If the main lessons we learn from the eviction moratorium are about how to configure a better moratorium for the next national emergency, we will have failed. We should be dedicated to building a better housing system, a system that ensures we don’t face a deportation crisis in the next pandemic – or next year. Under normal circumstances, seven evictions per minute are filed nationwide; this rate is roughly more than three times that of Spain, France, England and several other industrialized countries. The fact that the pandemic immediately sparked an eviction crisis in the United States revealed that our rental sector is deeply unsustainable.
But now we finally have a chance to take bold action on housing. After years of congressional neglect, federal lawmakers are currently considering the Build Back Better Act, which would invest $ 327 billion in affordable housing over the next decade. This money would be used to extend rental assistance to millions of families in difficulty, modernize social housing, finance the construction of rental housing, etc. It would be a long overdue investment in housing unlike any we have seen in generations.
As lawmakers debate what is included in the final bill, making deals between moderates and progressives, I hope they will remember that any comprehensive poverty reduction plan must include investments in affordable housing. . When we lower incomes to their lowest – for example, by expanding the child tax credit, a laudable program in itself – without addressing the housing crisis, those gains are often clawed back by landlords, not entirely by families.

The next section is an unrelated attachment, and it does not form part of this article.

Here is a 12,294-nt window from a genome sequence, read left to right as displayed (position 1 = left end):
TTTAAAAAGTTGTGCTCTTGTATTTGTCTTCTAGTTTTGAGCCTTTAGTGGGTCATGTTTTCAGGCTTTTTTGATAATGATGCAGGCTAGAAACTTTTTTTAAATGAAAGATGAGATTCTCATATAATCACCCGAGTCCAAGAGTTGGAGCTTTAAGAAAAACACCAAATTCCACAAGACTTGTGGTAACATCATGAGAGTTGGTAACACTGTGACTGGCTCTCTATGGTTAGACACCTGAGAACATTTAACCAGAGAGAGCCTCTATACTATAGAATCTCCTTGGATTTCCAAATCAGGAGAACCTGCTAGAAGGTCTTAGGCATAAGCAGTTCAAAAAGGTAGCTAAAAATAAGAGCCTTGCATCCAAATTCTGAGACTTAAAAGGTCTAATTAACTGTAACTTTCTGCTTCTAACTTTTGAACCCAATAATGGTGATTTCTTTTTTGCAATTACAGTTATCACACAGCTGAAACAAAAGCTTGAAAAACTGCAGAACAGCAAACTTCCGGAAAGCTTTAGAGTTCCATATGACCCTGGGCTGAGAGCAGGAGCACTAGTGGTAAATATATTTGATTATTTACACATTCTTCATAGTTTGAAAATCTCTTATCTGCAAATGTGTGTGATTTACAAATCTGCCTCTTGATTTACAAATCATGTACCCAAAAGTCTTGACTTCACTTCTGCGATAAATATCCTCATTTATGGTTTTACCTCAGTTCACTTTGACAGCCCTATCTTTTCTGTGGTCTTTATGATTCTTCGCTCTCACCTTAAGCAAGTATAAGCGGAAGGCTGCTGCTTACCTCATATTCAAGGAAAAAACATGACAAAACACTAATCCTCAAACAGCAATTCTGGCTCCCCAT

A 2019 study by the Federal Reserve Bank of Philadelphia found that when states raised minimum wages, it initially made it easier for families to pay rent. But landlords quickly responded to wage increases by raising rents, which diluted the effect of the policy. This is already happening today, but we prefer to discuss it using the bloodless language of inflation.
When the moratorium on evictions was in place, millions of Americans could worry about something else for a change. For Ms. Higbee, it was her health. She was able to build a care team focused on her seizures. She found a lawyer to help her file a disability claim. With the moratorium covering her family, Ms Higbee was able to go to the hospital for a neurological assessment. “The moratorium saved us,” she said. “It really is.”
For my part, I am grateful that he did. But I want to live in a country where Ms. Higbee didn’t need to save in the first place. I want to live in a country that “cares more about the good condition of human beings than the good condition of property”, as Aristotle says in “Politics”.
We can collectively recognize the basic human need for housing by finally establishing it as a right in this country. We would be late for the holiday – Canada, Spain, Belgium and several other countries have already recognized housing as a right – but we could compensate by expanding housing options in creative ways.